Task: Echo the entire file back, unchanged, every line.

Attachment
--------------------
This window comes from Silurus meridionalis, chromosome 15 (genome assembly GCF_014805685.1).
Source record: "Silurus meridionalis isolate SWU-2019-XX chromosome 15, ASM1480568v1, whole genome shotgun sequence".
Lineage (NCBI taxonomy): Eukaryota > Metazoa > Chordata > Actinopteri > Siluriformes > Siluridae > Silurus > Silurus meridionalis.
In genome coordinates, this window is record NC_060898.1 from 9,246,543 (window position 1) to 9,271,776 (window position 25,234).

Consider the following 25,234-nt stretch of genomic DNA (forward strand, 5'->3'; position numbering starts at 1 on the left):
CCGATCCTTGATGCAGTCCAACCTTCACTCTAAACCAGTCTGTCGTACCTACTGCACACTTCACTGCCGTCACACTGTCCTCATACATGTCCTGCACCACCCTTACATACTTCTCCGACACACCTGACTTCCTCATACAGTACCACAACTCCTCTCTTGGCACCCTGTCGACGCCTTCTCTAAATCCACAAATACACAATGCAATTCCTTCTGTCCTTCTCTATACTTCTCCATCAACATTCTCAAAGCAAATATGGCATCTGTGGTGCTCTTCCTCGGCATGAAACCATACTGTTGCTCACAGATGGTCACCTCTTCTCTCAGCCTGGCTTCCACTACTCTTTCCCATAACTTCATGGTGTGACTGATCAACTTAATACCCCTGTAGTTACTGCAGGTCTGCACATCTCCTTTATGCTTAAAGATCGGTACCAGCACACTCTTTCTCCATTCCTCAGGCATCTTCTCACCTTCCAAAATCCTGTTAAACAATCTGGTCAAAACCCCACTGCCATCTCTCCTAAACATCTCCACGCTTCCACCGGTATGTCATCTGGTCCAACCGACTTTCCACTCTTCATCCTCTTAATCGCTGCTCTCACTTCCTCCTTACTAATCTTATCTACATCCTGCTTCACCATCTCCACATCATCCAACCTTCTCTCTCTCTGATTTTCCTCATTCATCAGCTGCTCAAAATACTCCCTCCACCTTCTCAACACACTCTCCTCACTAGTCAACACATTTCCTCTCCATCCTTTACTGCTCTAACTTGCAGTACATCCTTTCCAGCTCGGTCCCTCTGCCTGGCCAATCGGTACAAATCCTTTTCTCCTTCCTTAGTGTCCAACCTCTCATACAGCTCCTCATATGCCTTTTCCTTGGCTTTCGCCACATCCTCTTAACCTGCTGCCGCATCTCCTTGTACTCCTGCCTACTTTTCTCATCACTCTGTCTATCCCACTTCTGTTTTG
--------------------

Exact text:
This window comes from Silurus meridionalis, chromosome 15 (genome assembly GCF_014805685.1).
Source record: "Silurus meridionalis isolate SWU-2019-XX chromosome 15, ASM1480568v1, whole genome shotgun sequence".
Lineage (NCBI taxonomy): Eukaryota > Metazoa > Chordata > Actinopteri > Siluriformes > Siluridae > Silurus > Silurus meridionalis.
In genome coordinates, this window is record NC_060898.1 from 9,246,543 (window position 1) to 9,271,776 (window position 25,234).

Consider the following 25,234-nt stretch of genomic DNA (forward strand, 5'->3'; position numbering starts at 1 on the left):
CCGATCCTTGATGCAGTCCAACCTTCACTCTAAACCAGTCTGTCGTACCTACTGCACACTTCACTGCCGTCACACTGTCCTCATACATGTCCTGCACCACCCTTACATACTTCTCCGACACACCTGACTTCCTCATACAGTACCACAACTCCTCTCTTGGCACCCTGTCGACGCCTTCTCTAAATCCACAAATACACAATGCAATTCCTTCTGTCCTTCTCTATACTTCTCCATCAACATTCTCAAAGCAAATATGGCATCTGTGGTGCTCTTCCTCGGCATGAAACCATACTGTTGCTCACAGATGGTCACCTCTTCTCTCAGCCTGGCTTCCACTACTCTTTCCCATAACTTCATGGTGTGACTGATCAACTTAATACCCCTGTAGTTACTGCAGGTCTGCACATCTCCTTTATGCTTAAAGATCGGTACCAGCACACTCTTTCTCCATTCCTCAGGCATCTTCTCACCTTCCAAAATCCTGTTAAACAATCTGGTCAAAACCCCACTGCCATCTCTCCTAAACATCTCCACGCTTCCACCGGTATGTCATCTGGTCCAACCGACTTTCCACTCTTCATCCTCTTAATCGCTGCTCTCACTTCCTCCTTACTAATCTTATCTACATCCTGCTTCACCATCTCCACATCATCCAACCTTCTCTCTCTCTGATTTTCCTCATTCATCAGCTGCTCAAAATACTCCCTCCACCTTCTCAACACACTCTCCTCACTAGTCAACACATTTCCTCTCCATCCTTTACTGCTCTAACTTGCAGTACATCCTTTCCAGCTCGGTCCCTCTGCCTGGCCAATCGGTACAAATCCTTTTCTCCTTCCTTAGTGTCCAACCTCTCATACAGCTCCTCATATGCCTTTTCCTTGGCTTTCGCCACATCCTCTTAACCTGCTGCCGCATCTCCTTGTACTCCTGCCTACTTTTCTCATCACTCTGTCTATCCCACTTCTGTTTTG